Yesterday was our Sabbath day, and it couldn’t have been any more welcome. I slept in a little bit, then walked about a mile with friends in a light rain to First UMC. The setting of that church was spectacular—pansies and roses, bougainvillea and hydrangea, woods dark and wet, the brilliant green of new grass in the rain. Just the visual of that was rest and renovation for my spirit. The music was excellent, and it was a joy to see young people confirmed into membership in the church on Pentecost.
I’ll write just a bit about Saturday. That was a very long day in committees and subcommittees, and Higher Ed/Ministry/Superintendency didn’t finish—there was a huge stack of petition folders left over when we adjourned to begin our evening devotions at 9:20 pm. Our experience was very positive and collegial, even during disagreement, and we did pass along a great deal of good work. Other committees experienced drama that day, with protests and the approval of things like: permission for churches to leave the UMC and take their property with them; mandatory penalty of a one-year suspension for all chargeable offenses against clergy when just resolution doesn’t meet the approval of the complainant; and a shift of $20 million in World Service funds from currently funded ministries to a church growth initiative developed by Don House of the Texas Conference. Early ordination (separate from full conference membership for clergy) was not supported. All of this will come to the plenary floor, as will some pieces that were not considered for lack of time—those take a petition with 20 signatures to get to the floor.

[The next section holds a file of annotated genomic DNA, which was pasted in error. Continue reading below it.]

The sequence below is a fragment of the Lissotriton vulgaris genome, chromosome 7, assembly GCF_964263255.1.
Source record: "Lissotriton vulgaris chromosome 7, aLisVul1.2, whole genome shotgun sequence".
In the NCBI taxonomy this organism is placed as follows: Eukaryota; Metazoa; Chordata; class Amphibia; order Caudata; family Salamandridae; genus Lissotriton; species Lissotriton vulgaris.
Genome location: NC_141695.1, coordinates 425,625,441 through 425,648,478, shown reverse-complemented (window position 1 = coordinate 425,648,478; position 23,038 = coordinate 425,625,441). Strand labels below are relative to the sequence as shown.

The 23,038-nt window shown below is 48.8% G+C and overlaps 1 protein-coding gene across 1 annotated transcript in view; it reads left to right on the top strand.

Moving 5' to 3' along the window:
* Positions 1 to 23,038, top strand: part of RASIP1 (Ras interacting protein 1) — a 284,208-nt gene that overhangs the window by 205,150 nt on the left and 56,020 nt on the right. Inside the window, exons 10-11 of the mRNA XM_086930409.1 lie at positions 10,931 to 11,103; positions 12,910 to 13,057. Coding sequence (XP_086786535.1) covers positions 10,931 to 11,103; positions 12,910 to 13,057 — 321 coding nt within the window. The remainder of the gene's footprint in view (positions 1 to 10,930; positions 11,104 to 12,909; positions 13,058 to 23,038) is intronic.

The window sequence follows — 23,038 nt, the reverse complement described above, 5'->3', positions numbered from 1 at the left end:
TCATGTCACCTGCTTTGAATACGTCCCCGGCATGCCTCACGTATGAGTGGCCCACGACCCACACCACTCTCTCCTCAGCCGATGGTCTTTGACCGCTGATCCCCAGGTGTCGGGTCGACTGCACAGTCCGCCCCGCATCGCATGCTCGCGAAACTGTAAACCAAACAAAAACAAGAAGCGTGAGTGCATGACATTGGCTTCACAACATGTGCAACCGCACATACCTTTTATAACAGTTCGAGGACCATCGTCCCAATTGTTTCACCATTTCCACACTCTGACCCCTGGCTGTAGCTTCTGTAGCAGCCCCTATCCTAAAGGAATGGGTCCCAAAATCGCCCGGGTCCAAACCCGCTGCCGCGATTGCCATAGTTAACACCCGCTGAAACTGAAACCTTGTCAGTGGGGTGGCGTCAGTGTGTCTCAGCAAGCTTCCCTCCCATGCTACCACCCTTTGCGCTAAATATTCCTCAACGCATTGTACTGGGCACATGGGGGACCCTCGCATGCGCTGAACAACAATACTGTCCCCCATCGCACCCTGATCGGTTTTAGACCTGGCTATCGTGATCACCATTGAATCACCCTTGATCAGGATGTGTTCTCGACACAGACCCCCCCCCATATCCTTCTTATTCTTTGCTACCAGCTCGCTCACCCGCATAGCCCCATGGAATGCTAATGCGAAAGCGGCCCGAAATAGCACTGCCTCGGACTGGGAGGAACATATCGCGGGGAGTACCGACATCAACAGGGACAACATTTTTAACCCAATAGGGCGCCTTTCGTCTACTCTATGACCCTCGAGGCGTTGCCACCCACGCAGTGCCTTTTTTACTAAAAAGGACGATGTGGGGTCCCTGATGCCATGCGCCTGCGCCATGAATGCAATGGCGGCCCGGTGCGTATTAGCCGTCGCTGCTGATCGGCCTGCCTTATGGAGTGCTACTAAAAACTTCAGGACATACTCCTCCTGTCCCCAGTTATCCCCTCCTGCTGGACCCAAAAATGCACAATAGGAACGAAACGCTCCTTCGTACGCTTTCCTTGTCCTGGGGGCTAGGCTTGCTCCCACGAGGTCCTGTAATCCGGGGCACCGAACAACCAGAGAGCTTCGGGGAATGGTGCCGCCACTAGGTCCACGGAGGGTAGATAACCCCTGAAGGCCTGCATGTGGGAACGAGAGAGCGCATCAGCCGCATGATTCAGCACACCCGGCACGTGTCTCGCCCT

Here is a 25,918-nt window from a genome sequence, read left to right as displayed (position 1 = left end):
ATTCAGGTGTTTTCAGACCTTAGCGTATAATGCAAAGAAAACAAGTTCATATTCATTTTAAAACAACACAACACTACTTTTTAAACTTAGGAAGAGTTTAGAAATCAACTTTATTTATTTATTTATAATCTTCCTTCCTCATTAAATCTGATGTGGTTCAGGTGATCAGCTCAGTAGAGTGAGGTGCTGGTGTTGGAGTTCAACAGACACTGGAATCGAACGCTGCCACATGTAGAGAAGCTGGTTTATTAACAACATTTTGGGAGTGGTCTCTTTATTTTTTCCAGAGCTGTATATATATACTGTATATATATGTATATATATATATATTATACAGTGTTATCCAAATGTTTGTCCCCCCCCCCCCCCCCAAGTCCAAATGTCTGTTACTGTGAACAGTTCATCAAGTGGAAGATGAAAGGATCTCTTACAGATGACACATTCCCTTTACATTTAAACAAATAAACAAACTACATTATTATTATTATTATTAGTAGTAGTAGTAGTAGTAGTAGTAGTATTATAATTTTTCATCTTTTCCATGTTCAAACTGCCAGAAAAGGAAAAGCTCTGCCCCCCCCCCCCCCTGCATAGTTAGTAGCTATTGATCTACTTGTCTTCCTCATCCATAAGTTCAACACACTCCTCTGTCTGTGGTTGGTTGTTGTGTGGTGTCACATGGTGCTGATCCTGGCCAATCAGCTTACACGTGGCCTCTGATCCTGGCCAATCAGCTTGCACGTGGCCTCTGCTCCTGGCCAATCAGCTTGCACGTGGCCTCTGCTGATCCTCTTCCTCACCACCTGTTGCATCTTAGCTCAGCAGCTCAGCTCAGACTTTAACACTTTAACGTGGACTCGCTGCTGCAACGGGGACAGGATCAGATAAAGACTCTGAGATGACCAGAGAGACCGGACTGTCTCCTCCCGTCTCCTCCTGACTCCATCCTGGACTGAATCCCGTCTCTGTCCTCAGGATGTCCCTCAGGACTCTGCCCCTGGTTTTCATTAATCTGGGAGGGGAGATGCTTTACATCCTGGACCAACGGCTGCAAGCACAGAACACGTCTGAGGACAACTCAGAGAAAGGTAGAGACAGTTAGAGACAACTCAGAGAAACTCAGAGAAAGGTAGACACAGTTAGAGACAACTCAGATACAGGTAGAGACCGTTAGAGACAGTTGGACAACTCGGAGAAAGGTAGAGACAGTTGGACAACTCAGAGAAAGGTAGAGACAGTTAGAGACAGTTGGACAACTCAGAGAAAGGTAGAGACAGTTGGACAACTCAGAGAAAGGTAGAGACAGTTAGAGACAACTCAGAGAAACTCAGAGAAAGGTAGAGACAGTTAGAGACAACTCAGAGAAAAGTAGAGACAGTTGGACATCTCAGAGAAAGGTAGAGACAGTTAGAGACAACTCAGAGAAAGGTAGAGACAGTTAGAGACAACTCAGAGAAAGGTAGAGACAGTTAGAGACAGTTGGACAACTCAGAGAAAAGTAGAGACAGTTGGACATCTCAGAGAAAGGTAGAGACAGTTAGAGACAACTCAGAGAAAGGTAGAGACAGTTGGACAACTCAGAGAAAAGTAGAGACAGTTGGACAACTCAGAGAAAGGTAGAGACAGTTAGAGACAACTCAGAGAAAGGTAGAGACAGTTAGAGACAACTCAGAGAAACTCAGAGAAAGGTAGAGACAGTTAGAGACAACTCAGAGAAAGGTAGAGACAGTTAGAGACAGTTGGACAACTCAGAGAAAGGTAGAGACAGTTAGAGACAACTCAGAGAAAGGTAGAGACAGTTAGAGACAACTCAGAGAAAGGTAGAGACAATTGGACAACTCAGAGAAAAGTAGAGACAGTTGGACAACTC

What I heard, in both subcommittee and committee conversation, was a clear level of frustration on the part of central conference delegates—from Europe and Africa—with the great number of issues we discuss that don’t impact them. These issues affect ordering of ministry and local churches, pensions, property—the list goes on and on, as our rules allow central conferences to adopt their own practices in many areas of the church’s life. So why should they have to sit through debate on all of that? That was their question. Several African delegates in our full committee, as we debated questions of same-gender weddings, said in effect, “If y’all can do that in a separate book, that would be fine. We just don’t want it in our book.”
Those comments, which I heard more than once, made me wonder, what’s keeping that change from happening? More than once, including now in 2016, folks have proposed to separate parts of the Book of Discipline, to allow for cultural context. Those proposals keep not passing. We will see what happens this time, but if it makes such sense and has support from around the world, hopefully we can have conversation that shares openly our motivations and reasoning.
I’m sending this off and will save today’s stuff for tomorrow. We’ll see if I can keep up writing as the week goes on!